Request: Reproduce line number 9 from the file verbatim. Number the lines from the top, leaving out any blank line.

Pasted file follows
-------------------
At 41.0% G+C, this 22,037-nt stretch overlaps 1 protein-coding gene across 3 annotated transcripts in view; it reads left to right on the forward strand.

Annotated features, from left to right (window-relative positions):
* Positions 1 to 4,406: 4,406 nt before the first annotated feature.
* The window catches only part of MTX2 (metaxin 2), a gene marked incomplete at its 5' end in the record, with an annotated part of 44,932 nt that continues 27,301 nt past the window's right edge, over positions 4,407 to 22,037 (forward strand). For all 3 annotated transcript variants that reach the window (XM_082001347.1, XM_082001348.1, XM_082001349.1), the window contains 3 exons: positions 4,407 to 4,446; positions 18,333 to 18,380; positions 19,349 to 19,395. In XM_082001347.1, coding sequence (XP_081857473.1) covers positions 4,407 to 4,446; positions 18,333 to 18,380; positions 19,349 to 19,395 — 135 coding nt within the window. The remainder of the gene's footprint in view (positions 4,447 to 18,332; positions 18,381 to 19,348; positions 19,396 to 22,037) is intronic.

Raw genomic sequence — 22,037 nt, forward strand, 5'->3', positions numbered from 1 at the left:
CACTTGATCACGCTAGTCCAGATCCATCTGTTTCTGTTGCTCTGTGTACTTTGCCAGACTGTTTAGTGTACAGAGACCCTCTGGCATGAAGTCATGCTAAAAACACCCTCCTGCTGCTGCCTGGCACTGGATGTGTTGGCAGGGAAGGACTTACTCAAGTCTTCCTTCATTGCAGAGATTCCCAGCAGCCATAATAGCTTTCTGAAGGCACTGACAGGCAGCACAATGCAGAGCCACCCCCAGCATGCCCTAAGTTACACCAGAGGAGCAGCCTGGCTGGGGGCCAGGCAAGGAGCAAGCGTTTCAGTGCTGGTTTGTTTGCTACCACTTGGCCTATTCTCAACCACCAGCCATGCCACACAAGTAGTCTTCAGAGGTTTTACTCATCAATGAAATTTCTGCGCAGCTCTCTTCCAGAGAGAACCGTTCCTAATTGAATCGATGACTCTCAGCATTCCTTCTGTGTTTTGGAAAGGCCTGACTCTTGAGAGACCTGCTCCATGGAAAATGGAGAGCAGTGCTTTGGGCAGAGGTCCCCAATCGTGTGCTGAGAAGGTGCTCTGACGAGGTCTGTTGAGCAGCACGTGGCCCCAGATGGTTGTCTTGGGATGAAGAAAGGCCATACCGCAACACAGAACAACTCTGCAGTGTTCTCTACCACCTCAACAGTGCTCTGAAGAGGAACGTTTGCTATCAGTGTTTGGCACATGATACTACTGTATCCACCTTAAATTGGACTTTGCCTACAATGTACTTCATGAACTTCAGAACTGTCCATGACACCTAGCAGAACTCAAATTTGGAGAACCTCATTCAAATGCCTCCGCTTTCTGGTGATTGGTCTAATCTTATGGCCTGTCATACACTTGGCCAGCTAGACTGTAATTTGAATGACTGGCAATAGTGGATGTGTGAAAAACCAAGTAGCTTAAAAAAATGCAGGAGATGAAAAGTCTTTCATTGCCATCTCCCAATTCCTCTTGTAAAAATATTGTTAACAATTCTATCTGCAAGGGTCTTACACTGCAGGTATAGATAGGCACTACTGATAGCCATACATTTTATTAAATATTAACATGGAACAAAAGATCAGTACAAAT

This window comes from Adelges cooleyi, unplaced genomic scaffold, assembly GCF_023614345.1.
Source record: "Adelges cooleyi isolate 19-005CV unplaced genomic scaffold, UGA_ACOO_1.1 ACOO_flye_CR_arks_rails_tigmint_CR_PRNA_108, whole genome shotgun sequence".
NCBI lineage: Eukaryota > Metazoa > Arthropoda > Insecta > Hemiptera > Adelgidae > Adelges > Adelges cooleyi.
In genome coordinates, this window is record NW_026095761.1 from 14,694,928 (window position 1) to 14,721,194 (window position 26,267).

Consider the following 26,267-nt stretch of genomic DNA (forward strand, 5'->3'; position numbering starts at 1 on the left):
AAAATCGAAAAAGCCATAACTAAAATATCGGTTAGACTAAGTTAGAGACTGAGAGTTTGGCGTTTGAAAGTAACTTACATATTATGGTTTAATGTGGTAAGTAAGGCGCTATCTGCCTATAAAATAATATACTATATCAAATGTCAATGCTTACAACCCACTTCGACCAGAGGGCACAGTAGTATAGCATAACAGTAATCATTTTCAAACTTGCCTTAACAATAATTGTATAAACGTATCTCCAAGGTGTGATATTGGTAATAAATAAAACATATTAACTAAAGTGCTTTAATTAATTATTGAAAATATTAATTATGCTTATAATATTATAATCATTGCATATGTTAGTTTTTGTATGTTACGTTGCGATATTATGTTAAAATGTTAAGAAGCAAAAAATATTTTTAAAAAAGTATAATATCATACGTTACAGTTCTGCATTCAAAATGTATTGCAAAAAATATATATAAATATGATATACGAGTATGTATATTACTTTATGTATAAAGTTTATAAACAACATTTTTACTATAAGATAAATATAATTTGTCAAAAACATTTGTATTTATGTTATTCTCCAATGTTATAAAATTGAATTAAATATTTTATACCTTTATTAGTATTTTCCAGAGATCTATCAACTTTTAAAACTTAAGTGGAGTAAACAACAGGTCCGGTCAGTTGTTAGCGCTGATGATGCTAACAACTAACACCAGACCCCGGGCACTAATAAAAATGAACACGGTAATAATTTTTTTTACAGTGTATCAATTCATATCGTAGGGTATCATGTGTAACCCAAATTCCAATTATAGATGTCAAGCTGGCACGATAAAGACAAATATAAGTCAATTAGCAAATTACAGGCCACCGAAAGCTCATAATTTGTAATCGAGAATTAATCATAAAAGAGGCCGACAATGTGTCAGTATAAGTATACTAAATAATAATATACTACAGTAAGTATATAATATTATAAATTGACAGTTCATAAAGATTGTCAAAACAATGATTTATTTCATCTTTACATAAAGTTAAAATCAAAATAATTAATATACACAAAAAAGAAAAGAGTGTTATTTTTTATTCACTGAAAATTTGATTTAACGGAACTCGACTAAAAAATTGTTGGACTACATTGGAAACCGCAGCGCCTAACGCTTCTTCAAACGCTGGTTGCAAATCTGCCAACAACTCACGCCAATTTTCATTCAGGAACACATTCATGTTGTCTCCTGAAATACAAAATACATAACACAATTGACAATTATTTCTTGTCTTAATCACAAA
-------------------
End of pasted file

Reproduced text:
NCBI lineage: Eukaryota > Metazoa > Arthropoda > Insecta > Hemiptera > Adelgidae > Adelges > Adelges cooleyi.